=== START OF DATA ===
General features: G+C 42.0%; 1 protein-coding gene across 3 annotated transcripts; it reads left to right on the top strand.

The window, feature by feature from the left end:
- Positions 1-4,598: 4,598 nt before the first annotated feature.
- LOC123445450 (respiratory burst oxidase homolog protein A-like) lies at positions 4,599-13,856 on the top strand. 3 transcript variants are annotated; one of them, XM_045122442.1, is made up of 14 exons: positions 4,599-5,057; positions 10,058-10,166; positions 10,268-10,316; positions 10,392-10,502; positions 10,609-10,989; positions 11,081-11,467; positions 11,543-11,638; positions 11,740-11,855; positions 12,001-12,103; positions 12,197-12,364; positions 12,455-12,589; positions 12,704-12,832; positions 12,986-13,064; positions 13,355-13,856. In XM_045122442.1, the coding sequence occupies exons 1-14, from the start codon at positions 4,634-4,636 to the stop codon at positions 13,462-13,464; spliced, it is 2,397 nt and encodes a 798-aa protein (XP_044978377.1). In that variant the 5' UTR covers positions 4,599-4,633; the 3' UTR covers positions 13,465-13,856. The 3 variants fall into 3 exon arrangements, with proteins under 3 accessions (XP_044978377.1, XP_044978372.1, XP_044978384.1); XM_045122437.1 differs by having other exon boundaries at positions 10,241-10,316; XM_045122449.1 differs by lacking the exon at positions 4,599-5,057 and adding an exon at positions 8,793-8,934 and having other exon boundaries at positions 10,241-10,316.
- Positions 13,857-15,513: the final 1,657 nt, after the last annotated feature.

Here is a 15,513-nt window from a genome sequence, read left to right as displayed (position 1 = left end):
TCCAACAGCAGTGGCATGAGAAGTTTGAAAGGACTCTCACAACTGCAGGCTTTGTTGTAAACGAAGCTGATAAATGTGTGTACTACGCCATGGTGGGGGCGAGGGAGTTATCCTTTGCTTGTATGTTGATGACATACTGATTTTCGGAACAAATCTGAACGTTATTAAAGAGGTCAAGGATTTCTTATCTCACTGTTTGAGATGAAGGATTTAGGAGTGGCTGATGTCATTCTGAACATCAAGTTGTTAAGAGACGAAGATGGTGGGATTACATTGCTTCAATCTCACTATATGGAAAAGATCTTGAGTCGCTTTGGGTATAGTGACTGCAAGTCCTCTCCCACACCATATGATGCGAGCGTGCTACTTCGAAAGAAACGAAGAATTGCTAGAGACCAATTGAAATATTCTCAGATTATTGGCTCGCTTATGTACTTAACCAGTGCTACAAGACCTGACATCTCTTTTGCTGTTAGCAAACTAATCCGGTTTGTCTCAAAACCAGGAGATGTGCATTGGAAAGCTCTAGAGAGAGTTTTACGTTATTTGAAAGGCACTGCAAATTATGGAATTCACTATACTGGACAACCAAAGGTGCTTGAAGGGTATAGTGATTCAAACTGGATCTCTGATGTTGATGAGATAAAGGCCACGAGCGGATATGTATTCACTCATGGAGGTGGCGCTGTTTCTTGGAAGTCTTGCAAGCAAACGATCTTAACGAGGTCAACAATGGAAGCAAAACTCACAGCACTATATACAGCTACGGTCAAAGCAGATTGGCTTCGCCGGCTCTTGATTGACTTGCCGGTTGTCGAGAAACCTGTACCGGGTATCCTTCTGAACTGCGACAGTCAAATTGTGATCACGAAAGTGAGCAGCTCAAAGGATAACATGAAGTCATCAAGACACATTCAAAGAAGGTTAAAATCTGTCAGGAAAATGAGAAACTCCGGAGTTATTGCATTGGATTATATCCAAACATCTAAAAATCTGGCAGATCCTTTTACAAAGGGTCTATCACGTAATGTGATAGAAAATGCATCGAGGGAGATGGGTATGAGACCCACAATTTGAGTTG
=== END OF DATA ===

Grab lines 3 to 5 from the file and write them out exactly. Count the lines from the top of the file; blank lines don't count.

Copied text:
- Positions 1-4,598: 4,598 nt before the first annotated feature.
- LOC123445450 (respiratory burst oxidase homolog protein A-like) lies at positions 4,599-13,856 on the top strand. 3 transcript variants are annotated; one of them, XM_045122442.1, is made up of 14 exons: positions 4,599-5,057; positions 10,058-10,166; positions 10,268-10,316; positions 10,392-10,502; positions 10,609-10,989; positions 11,081-11,467; positions 11,543-11,638; positions 11,740-11,855; positions 12,001-12,103; positions 12,197-12,364; positions 12,455-12,589; positions 12,704-12,832; positions 12,986-13,064; positions 13,355-13,856. In XM_045122442.1, the coding sequence occupies exons 1-14, from the start codon at positions 4,634-4,636 to the stop codon at positions 13,462-13,464; spliced, it is 2,397 nt and encodes a 798-aa protein (XP_044978377.1). In that variant the 5' UTR covers positions 4,599-4,633; the 3' UTR covers positions 13,465-13,856. The 3 variants fall into 3 exon arrangements, with proteins under 3 accessions (XP_044978377.1, XP_044978372.1, XP_044978384.1); XM_045122437.1 differs by having other exon boundaries at positions 10,241-10,316; XM_045122449.1 differs by lacking the exon at positions 4,599-5,057 and adding an exon at positions 8,793-8,934 and having other exon boundaries at positions 10,241-10,316.
- Positions 13,857-15,513: the final 1,657 nt, after the last annotated feature.